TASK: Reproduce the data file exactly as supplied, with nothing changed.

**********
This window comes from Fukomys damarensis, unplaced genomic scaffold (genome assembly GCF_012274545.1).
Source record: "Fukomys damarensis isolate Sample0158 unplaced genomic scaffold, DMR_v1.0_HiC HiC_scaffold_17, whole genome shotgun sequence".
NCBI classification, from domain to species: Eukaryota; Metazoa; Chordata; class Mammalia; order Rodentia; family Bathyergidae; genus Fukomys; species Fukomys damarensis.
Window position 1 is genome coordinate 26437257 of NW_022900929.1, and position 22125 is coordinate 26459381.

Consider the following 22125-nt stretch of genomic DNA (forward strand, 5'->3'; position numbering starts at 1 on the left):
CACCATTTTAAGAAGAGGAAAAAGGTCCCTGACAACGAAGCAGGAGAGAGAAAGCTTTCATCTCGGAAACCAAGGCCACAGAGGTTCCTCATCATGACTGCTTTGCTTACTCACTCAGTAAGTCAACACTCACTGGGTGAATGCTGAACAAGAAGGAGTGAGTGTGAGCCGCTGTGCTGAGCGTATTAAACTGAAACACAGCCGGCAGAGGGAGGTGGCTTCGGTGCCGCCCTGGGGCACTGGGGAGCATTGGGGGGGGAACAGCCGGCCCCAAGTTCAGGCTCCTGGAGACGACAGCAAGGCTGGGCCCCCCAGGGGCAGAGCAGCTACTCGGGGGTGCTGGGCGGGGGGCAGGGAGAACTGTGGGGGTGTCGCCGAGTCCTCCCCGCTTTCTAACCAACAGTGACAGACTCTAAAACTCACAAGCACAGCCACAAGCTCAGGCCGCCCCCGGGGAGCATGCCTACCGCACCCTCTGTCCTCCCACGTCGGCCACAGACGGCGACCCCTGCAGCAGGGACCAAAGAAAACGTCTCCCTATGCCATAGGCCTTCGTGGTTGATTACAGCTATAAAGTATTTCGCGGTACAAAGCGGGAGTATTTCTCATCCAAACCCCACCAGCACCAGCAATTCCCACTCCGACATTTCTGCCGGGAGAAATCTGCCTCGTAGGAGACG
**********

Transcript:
This window comes from Fukomys damarensis, unplaced genomic scaffold (genome assembly GCF_012274545.1).
Source record: "Fukomys damarensis isolate Sample0158 unplaced genomic scaffold, DMR_v1.0_HiC HiC_scaffold_17, whole genome shotgun sequence".
NCBI classification, from domain to species: Eukaryota; Metazoa; Chordata; class Mammalia; order Rodentia; family Bathyergidae; genus Fukomys; species Fukomys damarensis.
Window position 1 is genome coordinate 26437257 of NW_022900929.1, and position 22125 is coordinate 26459381.

Consider the following 22125-nt stretch of genomic DNA (forward strand, 5'->3'; position numbering starts at 1 on the left):
CACCATTTTAAGAAGAGGAAAAAGGTCCCTGACAACGAAGCAGGAGAGAGAAAGCTTTCATCTCGGAAACCAAGGCCACAGAGGTTCCTCATCATGACTGCTTTGCTTACTCACTCAGTAAGTCAACACTCACTGGGTGAATGCTGAACAAGAAGGAGTGAGTGTGAGCCGCTGTGCTGAGCGTATTAAACTGAAACACAGCCGGCAGAGGGAGGTGGCTTCGGTGCCGCCCTGGGGCACTGGGGAGCATTGGGGGGGGAACAGCCGGCCCCAAGTTCAGGCTCCTGGAGACGACAGCAAGGCTGGGCCCCCCAGGGGCAGAGCAGCTACTCGGGGGTGCTGGGCGGGGGGCAGGGAGAACTGTGGGGGTGTCGCCGAGTCCTCCCCGCTTTCTAACCAACAGTGACAGACTCTAAAACTCACAAGCACAGCCACAAGCTCAGGCCGCCCCCGGGGAGCATGCCTACCGCACCCTCTGTCCTCCCACGTCGGCCACAGACGGCGACCCCTGCAGCAGGGACCAAAGAAAACGTCTCCCTATGCCATAGGCCTTCGTGGTTGATTACAGCTATAAAGTATTTCGCGGTACAAAGCGGGAGTATTTCTCATCCAAACCCCACCAGCACCAGCAATTCCCACTCCGACATTTCTGCCGGGAGAAATCTGCCTCGTAGGAGACG